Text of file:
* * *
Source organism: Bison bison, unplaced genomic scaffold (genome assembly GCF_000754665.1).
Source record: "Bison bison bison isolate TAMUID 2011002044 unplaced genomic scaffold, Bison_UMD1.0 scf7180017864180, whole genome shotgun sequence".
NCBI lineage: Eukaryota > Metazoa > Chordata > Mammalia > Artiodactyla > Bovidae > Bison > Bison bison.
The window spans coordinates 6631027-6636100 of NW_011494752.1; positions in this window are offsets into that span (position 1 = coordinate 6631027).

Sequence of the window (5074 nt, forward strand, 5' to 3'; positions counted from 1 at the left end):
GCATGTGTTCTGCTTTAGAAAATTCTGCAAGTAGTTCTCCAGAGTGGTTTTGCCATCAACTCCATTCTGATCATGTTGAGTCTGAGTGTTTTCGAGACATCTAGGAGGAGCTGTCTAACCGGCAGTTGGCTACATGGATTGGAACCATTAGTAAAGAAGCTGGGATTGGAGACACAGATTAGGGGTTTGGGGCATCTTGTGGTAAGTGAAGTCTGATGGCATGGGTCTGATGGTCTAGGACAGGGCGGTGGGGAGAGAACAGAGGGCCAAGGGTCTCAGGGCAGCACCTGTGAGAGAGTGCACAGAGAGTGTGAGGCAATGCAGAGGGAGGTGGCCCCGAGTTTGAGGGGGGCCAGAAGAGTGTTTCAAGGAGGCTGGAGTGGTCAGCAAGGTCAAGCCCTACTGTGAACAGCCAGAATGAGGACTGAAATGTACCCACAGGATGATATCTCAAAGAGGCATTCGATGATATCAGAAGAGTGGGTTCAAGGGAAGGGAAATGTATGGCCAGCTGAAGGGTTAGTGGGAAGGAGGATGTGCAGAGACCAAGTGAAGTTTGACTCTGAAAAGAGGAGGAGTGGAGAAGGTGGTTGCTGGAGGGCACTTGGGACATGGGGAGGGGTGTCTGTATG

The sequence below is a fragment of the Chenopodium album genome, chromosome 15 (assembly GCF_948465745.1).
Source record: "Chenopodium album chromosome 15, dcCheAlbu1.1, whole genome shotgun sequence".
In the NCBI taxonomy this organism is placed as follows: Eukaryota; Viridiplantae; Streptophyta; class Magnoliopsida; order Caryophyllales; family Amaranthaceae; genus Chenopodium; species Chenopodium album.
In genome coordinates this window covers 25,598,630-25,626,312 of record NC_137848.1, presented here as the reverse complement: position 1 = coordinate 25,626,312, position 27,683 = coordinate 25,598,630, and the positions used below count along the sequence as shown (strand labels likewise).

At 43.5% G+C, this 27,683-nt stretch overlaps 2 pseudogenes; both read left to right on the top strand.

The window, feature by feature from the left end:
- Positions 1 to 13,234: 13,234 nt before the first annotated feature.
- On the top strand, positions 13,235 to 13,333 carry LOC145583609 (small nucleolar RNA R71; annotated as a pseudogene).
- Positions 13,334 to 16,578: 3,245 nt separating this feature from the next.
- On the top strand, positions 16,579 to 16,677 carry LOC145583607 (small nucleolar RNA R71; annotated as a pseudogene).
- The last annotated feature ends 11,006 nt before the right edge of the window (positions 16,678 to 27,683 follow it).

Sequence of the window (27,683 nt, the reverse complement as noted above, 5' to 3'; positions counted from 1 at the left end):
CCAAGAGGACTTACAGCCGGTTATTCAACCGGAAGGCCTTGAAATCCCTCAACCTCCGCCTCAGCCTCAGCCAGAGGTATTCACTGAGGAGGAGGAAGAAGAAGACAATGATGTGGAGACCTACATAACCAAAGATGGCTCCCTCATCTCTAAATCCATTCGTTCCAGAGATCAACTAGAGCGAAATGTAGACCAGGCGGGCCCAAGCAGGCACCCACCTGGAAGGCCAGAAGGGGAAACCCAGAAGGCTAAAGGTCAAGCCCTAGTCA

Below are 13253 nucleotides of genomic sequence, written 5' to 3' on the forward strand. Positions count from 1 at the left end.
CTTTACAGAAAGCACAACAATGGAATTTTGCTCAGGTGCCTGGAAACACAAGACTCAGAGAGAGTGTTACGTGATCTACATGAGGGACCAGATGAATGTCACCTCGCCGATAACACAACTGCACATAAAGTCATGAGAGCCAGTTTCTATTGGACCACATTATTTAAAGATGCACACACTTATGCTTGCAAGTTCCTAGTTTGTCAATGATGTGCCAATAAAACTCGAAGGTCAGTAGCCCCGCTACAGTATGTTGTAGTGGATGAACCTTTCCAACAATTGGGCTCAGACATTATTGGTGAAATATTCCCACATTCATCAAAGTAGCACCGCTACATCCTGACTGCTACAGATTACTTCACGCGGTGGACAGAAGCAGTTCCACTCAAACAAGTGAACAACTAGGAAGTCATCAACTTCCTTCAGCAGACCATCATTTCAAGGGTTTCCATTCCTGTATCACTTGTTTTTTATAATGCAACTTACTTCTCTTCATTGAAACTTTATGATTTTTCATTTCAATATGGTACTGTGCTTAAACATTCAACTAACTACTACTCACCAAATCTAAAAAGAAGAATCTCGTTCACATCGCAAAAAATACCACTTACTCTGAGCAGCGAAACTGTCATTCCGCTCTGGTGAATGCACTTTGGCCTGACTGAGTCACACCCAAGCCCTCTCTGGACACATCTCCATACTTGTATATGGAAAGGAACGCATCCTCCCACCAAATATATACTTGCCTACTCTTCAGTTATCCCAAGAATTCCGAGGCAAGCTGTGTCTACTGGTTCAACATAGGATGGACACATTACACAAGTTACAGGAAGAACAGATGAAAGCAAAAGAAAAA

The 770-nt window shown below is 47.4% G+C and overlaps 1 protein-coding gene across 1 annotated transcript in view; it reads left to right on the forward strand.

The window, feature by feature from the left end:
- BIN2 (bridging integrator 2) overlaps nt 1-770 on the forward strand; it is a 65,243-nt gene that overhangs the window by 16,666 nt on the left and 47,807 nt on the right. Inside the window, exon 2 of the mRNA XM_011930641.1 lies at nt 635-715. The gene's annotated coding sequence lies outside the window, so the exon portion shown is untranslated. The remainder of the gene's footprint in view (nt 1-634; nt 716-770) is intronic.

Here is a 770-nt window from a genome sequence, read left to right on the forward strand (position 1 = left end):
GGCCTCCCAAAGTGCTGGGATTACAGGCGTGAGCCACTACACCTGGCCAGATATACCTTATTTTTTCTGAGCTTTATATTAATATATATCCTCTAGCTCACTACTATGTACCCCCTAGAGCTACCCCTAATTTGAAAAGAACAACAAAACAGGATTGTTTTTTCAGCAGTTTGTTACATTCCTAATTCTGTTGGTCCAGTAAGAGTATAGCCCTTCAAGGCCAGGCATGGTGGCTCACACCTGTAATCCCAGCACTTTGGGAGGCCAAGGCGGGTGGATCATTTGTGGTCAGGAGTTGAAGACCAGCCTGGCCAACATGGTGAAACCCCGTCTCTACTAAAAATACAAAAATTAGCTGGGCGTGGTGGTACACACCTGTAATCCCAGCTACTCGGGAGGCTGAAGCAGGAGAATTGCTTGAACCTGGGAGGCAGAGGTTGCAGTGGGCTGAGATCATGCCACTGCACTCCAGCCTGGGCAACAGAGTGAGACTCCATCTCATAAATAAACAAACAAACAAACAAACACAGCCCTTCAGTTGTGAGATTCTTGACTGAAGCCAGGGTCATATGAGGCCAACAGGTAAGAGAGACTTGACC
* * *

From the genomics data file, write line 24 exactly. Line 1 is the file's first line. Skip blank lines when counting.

- BIN2 (bridging integrator 2) overlaps nt 1-770 on the forward strand; it is a 65,243-nt gene that overhangs the window by 16,666 nt on the left and 47,807 nt on the right. Inside the window, exon 2 of the mRNA XM_011930641.1 lies at nt 635-715. The gene's annotated coding sequence lies outside the window, so the exon portion shown is untranslated. The remainder of the gene's footprint in view (nt 1-634; nt 716-770) is intronic.